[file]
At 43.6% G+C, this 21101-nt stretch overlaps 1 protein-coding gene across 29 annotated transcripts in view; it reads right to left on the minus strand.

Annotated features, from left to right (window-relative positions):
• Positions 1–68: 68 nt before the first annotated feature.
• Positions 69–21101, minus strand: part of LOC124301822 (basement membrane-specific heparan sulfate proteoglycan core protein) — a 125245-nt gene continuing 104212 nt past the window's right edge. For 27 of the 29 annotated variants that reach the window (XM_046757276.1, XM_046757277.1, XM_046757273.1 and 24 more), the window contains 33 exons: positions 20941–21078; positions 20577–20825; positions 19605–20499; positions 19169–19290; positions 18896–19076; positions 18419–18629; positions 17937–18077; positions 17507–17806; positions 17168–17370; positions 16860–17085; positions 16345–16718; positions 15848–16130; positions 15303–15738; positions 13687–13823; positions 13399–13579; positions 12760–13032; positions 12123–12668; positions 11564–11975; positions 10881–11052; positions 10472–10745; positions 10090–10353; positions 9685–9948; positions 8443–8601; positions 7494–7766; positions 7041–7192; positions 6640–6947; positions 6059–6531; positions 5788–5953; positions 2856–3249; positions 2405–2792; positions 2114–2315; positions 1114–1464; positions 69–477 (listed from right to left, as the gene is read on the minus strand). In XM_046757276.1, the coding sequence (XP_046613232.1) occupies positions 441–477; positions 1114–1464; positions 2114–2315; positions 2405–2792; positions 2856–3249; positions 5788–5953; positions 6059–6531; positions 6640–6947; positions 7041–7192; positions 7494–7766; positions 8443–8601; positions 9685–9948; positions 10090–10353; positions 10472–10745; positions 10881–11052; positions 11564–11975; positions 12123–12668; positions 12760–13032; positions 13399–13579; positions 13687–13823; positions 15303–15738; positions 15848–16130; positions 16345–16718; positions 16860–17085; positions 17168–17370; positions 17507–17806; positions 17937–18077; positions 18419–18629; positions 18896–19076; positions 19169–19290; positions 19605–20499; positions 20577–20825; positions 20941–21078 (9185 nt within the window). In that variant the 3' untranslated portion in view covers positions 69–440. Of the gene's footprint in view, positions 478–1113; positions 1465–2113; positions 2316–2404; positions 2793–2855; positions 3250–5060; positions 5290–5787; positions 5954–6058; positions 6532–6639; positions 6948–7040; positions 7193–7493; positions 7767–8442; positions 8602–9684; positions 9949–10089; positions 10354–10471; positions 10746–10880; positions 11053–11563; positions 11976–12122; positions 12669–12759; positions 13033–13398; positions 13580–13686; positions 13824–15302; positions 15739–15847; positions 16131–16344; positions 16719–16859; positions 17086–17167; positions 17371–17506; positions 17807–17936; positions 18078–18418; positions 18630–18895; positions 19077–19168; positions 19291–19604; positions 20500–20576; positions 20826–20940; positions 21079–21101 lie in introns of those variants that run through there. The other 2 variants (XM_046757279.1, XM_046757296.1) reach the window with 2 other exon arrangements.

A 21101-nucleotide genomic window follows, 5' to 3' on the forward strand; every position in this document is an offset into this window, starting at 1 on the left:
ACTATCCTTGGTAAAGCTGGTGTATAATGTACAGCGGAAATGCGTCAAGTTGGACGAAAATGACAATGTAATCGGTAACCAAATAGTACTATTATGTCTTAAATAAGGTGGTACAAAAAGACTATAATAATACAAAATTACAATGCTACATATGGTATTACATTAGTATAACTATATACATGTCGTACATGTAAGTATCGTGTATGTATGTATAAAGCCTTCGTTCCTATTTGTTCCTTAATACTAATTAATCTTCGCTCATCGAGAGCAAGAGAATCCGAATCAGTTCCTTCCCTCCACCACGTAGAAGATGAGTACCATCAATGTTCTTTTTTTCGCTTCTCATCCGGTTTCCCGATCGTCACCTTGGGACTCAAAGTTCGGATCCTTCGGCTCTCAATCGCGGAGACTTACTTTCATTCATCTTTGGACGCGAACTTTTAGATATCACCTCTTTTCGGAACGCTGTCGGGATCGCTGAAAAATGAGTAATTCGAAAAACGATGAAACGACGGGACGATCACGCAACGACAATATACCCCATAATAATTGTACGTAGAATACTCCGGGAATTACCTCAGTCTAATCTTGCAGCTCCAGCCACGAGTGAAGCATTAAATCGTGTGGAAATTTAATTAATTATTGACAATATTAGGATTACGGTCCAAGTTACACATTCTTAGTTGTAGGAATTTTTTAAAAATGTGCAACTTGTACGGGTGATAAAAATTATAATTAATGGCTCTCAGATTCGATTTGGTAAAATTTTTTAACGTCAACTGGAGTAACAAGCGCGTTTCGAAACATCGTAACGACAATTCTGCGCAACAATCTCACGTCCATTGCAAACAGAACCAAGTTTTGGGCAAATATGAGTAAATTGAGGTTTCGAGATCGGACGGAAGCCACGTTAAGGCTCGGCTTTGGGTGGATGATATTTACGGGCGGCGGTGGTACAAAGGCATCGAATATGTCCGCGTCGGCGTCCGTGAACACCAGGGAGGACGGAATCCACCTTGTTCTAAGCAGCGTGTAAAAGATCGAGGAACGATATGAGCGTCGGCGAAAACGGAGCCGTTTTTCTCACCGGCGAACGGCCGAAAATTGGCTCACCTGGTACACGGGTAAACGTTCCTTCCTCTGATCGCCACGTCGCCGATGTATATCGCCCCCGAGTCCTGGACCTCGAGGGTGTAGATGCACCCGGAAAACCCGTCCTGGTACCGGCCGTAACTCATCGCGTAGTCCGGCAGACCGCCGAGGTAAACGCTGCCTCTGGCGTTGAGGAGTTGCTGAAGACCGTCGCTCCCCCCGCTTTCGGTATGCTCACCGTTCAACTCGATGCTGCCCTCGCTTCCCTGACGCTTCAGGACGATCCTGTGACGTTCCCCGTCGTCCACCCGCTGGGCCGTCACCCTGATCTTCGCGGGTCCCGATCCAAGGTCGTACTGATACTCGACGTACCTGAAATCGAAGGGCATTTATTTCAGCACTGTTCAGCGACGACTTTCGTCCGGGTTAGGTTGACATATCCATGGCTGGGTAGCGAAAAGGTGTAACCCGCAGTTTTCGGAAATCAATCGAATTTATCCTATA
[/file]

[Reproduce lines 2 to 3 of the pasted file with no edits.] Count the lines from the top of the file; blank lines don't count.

Annotated features, from left to right (window-relative positions):
• Positions 1–68: 68 nt before the first annotated feature.